Wednesday, July 18, 2007

Chairman of Joint Chiefs of Staff re-enlists Commando Soldiers in Iraq

CAMP VICTORY, Iraq — “It’s a great honor to be standing with … forty-some Soldiers who decided that serving our country is worth their time, their energy and perhaps even their life,” said Joint Chiefs of Staff Chairman Gen. Peter Pace, just before he led 42 Soldiers under the 3rd Infantry Division in the oath of enlistment.
Fourteen of the Soldiers were from the 2nd Brigade Combat Team, 10th Mountain Division (Light Infantry) out of Fort Drum, N.Y., and met with Pace in a 9 a.m. formation.
Despite worries about stretching the military too thin, Soldiers continue to re-enlist.
“I want to keep serving our country, and I love the Army – of course, the bonus didn’t hurt either,” said Pfc. Jesse McFarlane, a native of Nampa, Idaho, and a gunner with the 4th Battalion, 31st Infantry Regiment, 2nd BCT personal security detachment. “I was going to re-enlist anyway, but this was an extra kick; how many people can say they’ve been re-enlisted by a four-star general?”
Sgt. 1st Class Eugene Burr, a native of Boonville, N.Y., and a 2nd BCT career counselor, was pleased with the turnout, he said.
“I’m really proud of the fact that out of 42 Soldiers re-enlisting, 14 of them are 10th Mountain Division,” Burr said.
Staff Sgt. Michael Baird, a native of Searsmont, Maine, raised his right hand in front of Pace with the other 41 troops.
“Since I was 15 years old, I wanted to join the Army. I love it, I joined as soon as I was 18,” said Baird, a supply specialist with Company C, 210th Brigade Support Battalion, 2nd BCT. September will be his six-year mark with the company – but he chose Fort Carson, Colo., for his next duty station.
Pride in the Army and military service is a motivator for many Soldiers’ re-enlisting. That pride also motivated Pace.
“I feel personal pride as well,” Pace said. “When someone you respect chooses to re-enlist, it reaffirms our own service and commitment. I know great Soldiers wanting to re-enlist makes others want to continue their service.”
Pace graduated from the Naval Academy in 1967 and will leave the Joint Chiefs of Staff after October.
“As I near the end of nearly 40 years of service, I look at the faces of these Soldiers and realize there are so many wonderful patriots ready to serve. It is my honor to re-enlist you, and to thank you for your service and sacrifices,” he said.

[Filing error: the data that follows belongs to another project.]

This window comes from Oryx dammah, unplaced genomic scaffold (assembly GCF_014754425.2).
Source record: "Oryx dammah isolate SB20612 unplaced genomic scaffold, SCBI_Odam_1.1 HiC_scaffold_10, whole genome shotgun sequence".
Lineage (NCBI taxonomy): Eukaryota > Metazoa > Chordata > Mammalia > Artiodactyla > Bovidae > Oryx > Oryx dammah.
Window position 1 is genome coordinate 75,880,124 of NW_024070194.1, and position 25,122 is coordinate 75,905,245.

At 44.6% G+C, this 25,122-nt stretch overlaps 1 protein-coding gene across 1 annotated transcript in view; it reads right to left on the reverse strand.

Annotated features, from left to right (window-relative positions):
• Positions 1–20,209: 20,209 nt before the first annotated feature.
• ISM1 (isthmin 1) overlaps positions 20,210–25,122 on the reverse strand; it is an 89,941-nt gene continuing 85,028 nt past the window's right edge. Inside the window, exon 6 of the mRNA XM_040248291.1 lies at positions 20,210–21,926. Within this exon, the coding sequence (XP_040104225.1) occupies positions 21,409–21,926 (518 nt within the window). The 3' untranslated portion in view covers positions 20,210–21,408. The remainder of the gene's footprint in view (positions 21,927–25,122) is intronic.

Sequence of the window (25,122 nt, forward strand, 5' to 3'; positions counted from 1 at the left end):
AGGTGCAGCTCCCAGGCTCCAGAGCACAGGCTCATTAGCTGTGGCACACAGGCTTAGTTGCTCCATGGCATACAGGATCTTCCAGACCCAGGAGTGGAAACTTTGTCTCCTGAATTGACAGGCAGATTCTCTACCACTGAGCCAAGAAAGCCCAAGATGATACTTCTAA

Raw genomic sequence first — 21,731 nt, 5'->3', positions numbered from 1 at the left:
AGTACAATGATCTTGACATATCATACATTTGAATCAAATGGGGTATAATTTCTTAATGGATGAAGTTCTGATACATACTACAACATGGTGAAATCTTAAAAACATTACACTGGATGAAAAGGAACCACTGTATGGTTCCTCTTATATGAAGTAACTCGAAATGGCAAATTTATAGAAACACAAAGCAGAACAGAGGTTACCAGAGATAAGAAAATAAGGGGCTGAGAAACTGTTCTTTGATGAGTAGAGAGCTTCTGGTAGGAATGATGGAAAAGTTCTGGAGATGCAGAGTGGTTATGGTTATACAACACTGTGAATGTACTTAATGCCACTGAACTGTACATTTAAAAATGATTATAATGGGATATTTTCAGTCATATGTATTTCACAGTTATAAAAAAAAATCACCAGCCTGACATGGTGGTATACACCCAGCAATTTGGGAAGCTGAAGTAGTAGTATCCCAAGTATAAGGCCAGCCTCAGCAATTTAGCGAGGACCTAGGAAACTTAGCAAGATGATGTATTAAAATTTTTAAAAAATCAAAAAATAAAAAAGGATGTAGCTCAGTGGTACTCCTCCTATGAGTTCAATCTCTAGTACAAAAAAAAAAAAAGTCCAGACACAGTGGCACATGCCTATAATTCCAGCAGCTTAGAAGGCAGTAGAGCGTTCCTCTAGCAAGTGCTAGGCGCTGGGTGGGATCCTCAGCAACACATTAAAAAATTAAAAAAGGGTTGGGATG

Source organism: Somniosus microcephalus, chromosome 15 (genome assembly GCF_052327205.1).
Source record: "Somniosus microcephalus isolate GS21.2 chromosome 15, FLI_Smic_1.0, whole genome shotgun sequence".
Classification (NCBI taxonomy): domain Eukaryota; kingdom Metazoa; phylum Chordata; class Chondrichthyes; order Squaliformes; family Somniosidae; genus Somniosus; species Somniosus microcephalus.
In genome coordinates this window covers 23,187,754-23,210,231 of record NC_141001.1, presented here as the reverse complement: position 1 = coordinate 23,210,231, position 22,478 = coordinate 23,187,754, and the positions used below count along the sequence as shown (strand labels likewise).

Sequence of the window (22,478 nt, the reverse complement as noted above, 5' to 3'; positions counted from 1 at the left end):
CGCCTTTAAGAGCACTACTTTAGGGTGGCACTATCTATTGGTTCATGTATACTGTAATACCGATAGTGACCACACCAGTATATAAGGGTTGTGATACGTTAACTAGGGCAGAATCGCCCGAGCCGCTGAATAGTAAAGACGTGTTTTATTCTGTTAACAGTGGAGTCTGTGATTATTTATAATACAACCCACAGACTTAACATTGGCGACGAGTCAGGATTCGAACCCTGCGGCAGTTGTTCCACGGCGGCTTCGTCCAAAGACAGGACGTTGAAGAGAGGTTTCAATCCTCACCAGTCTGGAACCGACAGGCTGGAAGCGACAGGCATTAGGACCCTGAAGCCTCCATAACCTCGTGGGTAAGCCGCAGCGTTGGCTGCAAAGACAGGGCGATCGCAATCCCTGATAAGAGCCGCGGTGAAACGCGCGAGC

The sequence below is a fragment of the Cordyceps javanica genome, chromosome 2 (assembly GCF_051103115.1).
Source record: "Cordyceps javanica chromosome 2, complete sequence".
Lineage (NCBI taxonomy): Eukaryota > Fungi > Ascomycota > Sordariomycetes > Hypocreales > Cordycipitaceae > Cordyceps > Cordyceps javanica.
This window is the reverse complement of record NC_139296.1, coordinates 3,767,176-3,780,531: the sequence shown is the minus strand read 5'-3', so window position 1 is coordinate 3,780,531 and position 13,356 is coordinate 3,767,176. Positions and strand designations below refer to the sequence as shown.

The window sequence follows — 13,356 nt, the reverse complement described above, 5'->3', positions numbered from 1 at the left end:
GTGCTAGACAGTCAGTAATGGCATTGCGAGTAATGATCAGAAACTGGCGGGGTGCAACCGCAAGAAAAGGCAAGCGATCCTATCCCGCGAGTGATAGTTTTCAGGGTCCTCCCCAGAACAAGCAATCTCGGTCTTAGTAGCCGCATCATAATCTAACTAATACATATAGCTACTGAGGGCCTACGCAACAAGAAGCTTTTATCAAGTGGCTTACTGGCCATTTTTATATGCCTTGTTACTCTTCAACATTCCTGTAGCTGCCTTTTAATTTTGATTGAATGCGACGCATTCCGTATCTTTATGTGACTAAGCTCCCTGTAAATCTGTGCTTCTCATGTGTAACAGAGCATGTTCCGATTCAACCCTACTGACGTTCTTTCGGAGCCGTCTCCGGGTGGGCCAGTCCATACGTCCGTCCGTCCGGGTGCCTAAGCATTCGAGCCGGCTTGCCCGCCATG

Since August 2006, 704 Soldiers have re-enlisted. The 1st Squadron, 89th Cavalry Regiment, 2nd BCT, has exceeded their goals twice over.
It’s not just for the extra money Soldiers get, Burr said.
“I think people would re-enlist even without a bonus,” he said, noting that several have utilized their option to choose a duty station. “They realize that wherever they go, they will deploy, so they re-enlist for a duty station close to home so they can spend time with their families,” said Burr. “One of the guys re-enlisted to be a dog handler, and he was just happy to get the slot. Until two weeks ago, he wasn’t planning to re-enlist.
“Really, I didn’t think we’d be so busy at this point in time, since our brigade has completed our original mission. But I’m still working fourteen-hour days, and we have lots of Soldiers still slated to re-enlist before we go back to Fort Drum. I think we will end up with around 850 re-enlistees.”
After the ceremony, Burr reflected on the significance of having Pace lead the oath.
“I think it was a really good day for these (re-enlistees),” he said. “When I hear speeches like that, the hair on the back of my neck stands up. To hear him talk about Soldiers like that, after serving for 40 years, it choked me up a little. It’s awesome.”

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